This research offers empirical, methodological and theoretical contributions to work in this area. Rather than considering wheelchairs primarily as symbols of disability, this article affords nuanced insights into how residents and staff mobilise wheelchairs and other forms of capital to secure their place, participation and power. In this way, disability emerges as neither unitary nor static but rather as the subject of ongoing negotiation. Methodologically, great value was afforded by observing as well as by talking with residents and staff in these settings and by contextualising the findings in terms of institutional policies and procedures. In terms of theory, although the term field is frequently applied to noncorporeal domains, such as academic disciplines, focusing on the residential care facilities as both concrete and epistemic objects afforded understanding of the importance of place and space among individuals within these fields. Given resident and staff differences around wheelchair use, thoughtful consideration should be paid to how the same capital can serve different groups and their purposes within micro, meso and macro fields. Furthermore, although the term ‘game’ can be synonymous with field, by focusing on issues of dominance it probably downplays what can be life and death struggles in these settings. In this respect, residential care is not so much about winners and losers but survival and sustainability. This understanding of wheelchairs and the assistance of family as ambivalent forms of capital suggest that other types of capital should be carefully examined to identify the effects of their use.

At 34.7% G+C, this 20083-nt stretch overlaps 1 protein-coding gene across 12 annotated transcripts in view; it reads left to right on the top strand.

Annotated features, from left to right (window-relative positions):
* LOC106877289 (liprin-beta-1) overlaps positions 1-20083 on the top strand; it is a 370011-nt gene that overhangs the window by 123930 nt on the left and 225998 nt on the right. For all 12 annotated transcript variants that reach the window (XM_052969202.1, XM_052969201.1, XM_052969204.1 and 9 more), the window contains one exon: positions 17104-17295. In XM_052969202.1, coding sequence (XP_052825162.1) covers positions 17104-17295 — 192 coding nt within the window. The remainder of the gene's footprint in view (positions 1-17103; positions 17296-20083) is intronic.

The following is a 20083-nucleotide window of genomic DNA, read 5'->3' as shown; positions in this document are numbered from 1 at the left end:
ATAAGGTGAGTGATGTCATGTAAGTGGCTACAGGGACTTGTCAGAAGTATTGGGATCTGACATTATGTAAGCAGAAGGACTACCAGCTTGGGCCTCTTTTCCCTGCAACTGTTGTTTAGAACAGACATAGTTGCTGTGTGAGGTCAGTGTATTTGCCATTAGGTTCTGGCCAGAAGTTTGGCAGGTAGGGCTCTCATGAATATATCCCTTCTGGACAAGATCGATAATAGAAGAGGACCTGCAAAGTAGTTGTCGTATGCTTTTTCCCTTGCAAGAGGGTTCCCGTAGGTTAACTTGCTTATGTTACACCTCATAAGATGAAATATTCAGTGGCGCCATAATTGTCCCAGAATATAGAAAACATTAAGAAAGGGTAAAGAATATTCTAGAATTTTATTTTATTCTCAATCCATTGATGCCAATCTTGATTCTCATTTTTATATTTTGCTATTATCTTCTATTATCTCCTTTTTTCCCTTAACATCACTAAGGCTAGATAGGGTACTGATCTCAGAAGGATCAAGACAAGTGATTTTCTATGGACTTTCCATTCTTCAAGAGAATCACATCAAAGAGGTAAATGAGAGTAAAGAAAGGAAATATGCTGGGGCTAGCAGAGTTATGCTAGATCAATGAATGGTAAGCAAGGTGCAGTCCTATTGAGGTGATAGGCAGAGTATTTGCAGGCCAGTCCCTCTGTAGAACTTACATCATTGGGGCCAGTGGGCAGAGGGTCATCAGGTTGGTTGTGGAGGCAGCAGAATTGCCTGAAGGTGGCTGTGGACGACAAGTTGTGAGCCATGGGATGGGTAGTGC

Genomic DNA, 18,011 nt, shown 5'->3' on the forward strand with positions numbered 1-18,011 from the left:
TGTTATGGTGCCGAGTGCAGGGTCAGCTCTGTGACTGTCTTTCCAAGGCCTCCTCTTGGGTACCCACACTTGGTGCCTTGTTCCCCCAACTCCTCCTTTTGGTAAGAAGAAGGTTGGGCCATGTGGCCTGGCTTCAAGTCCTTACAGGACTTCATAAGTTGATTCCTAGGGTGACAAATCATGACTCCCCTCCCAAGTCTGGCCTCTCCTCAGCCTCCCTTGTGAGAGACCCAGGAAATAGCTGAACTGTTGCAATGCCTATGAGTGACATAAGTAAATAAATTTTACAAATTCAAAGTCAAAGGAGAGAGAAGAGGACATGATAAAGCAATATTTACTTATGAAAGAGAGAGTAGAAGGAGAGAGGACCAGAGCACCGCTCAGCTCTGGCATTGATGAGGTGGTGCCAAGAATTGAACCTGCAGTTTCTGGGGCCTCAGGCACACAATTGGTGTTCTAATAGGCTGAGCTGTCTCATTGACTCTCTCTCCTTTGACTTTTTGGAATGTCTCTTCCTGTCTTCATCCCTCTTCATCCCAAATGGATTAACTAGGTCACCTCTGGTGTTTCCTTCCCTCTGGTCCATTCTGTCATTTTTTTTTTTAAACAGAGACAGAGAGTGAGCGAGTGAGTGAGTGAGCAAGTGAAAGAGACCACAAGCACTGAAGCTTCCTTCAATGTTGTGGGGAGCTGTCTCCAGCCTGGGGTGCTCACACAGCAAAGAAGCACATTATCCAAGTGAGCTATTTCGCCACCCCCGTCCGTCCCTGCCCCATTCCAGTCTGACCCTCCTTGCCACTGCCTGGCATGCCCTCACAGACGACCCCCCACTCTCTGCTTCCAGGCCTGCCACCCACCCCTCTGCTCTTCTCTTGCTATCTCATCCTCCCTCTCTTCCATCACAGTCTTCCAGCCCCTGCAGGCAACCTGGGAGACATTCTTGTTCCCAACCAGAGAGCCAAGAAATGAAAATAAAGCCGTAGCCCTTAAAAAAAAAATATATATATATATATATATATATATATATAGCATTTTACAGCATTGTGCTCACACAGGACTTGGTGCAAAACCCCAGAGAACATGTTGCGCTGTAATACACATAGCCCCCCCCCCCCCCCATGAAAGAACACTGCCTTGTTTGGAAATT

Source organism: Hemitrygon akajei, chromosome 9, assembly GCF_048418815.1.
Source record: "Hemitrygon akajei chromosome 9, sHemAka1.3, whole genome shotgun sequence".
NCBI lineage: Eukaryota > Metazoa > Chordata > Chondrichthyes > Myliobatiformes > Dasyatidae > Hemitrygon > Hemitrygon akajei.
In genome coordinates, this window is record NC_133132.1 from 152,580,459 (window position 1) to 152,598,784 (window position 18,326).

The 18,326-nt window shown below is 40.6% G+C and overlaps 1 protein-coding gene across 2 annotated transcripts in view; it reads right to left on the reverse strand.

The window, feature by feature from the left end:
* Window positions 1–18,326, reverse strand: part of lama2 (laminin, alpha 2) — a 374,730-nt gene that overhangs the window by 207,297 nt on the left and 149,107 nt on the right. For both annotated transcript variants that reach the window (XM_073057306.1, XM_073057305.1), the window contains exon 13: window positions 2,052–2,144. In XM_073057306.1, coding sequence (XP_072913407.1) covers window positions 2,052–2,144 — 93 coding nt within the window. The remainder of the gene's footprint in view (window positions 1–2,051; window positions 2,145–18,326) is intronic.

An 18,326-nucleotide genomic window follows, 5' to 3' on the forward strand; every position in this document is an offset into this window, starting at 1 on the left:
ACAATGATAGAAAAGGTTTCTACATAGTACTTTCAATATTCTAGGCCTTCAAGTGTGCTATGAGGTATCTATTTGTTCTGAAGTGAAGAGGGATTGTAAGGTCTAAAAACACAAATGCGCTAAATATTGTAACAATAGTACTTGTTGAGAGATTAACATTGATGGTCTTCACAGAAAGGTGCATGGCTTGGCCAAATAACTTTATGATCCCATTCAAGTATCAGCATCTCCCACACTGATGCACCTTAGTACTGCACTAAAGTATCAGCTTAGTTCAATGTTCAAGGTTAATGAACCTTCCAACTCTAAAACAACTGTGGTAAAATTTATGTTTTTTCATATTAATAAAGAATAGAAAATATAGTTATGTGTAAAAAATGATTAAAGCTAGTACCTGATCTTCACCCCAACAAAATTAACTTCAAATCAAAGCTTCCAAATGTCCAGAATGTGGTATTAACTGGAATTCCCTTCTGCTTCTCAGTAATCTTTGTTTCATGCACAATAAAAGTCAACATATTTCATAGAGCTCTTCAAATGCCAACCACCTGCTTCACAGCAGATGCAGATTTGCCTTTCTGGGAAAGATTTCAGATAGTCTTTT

In terms of limitations, the current study, while offering novel insights, remains a deeply contextual descriptive study, like much of the previously published research cited. However, this limitation then suggests direction for future research. For example, formal comparisons within and across particular sub-groups (e.g. men-women, cultural groups, power-non power mobility users) might usefully extract what is transferrable across, as well as what is unique to, particular groups of residents and staff.

Ultimately, it seems illogical to spend substantial acute care resources to treat people in hospital settings only for them then to live in residential care facilities where poor wheelchair equipment (Miller et al. 2004), inadequate staffing levels (Maas et al. 2008) and boredom (Slama and Bergman-Evans 2000) are normal. Perhaps by providing better wheelchairs and additional care staff, reductions in the overall medical and human costs associated with the complications emerging from substandard residential care might be demonstrated. These changes would begin to address the overwhelming sense of scarcity in residential care (for residents and staff) and continued demands for doing more with less.


Funding for the research was provided by the Canadian Occupational Therapy Foundation (COTF) and British Columbia Network on Aging Research. Personal financial support for Dr. Mortenson was provided by COTF, the Michael Smith Foundation for Health Research (MSFHR) and the Canadian Institutes of Health Research (CIHR) via a Quality of Life Strategic Training Fellowship in Rehabilitation Research from the CIHR Musculoskeletal and Arthritis Institute and a Clinician Fellowship. Salary support was also provided by the CIHR (WCM, JLO) and MSFHR (JLO).